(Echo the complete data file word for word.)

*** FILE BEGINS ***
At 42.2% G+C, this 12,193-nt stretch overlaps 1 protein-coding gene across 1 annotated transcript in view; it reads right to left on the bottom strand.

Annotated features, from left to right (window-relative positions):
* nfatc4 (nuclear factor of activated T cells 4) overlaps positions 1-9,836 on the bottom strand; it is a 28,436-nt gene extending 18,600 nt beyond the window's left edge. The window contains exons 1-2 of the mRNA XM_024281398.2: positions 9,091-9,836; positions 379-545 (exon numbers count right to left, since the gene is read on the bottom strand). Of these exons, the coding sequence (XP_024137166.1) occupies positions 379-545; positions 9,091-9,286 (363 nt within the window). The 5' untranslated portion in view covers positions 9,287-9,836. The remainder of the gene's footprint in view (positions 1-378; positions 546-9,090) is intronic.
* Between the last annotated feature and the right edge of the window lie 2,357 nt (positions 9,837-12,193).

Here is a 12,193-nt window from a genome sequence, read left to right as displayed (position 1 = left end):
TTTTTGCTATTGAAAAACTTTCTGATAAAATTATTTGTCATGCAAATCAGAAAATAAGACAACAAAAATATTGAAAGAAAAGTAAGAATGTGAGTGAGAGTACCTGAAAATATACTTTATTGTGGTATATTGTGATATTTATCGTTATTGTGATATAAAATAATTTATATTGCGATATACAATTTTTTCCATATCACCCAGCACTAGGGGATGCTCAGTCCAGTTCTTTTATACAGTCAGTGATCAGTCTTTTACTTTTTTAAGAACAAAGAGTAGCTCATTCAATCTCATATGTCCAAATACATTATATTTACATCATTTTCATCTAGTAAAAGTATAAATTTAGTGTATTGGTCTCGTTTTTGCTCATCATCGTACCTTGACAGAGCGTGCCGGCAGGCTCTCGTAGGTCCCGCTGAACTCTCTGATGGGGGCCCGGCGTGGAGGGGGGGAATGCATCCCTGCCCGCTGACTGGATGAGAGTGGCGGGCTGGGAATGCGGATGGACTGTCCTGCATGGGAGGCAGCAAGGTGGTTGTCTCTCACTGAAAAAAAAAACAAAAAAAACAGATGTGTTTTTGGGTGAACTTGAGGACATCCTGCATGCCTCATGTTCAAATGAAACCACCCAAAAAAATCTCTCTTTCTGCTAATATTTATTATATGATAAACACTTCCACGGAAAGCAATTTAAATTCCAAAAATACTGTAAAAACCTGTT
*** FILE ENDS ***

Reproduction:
At 42.2% G+C, this 12,193-nt stretch overlaps 1 protein-coding gene across 1 annotated transcript in view; it reads right to left on the bottom strand.

Annotated features, from left to right (window-relative positions):
* nfatc4 (nuclear factor of activated T cells 4) overlaps positions 1-9,836 on the bottom strand; it is a 28,436-nt gene extending 18,600 nt beyond the window's left edge. The window contains exons 1-2 of the mRNA XM_024281398.2: positions 9,091-9,836; positions 379-545 (exon numbers count right to left, since the gene is read on the bottom strand). Of these exons, the coding sequence (XP_024137166.1) occupies positions 379-545; positions 9,091-9,286 (363 nt within the window). The 5' untranslated portion in view covers positions 9,287-9,836. The remainder of the gene's footprint in view (positions 1-378; positions 546-9,090) is intronic.
* Between the last annotated feature and the right edge of the window lie 2,357 nt (positions 9,837-12,193).

Here is a 12,193-nt window from a genome sequence, read left to right as displayed (position 1 = left end):
TTTTTGCTATTGAAAAACTTTCTGATAAAATTATTTGTCATGCAAATCAGAAAATAAGACAACAAAAATATTGAAAGAAAAGTAAGAATGTGAGTGAGAGTACCTGAAAATATACTTTATTGTGGTATATTGTGATATTTATCGTTATTGTGATATAAAATAATTTATATTGCGATATACAATTTTTTCCATATCACCCAGCACTAGGGGATGCTCAGTCCAGTTCTTTTATACAGTCAGTGATCAGTCTTTTACTTTTTTAAGAACAAAGAGTAGCTCATTCAATCTCATATGTCCAAATACATTATATTTACATCATTTTCATCTAGTAAAAGTATAAATTTAGTGTATTGGTCTCGTTTTTGCTCATCATCGTACCTTGACAGAGCGTGCCGGCAGGCTCTCGTAGGTCCCGCTGAACTCTCTGATGGGGGCCCGGCGTGGAGGGGGGGAATGCATCCCTGCCCGCTGACTGGATGAGAGTGGCGGGCTGGGAATGCGGATGGACTGTCCTGCATGGGAGGCAGCAAGGTGGTTGTCTCTCACTGAAAAAAAAAACAAAAAAAACAGATGTGTTTTTGGGTGAACTTGAGGACATCCTGCATGCCTCATGTTCAAATGAAACCACCCAAAAAAATCTCTCTTTCTGCTAATATTTATTATATGATAAACACTTCCACGGAAAGCAATTTAAATTCCAAAAATACTGTAAAAACCTGTT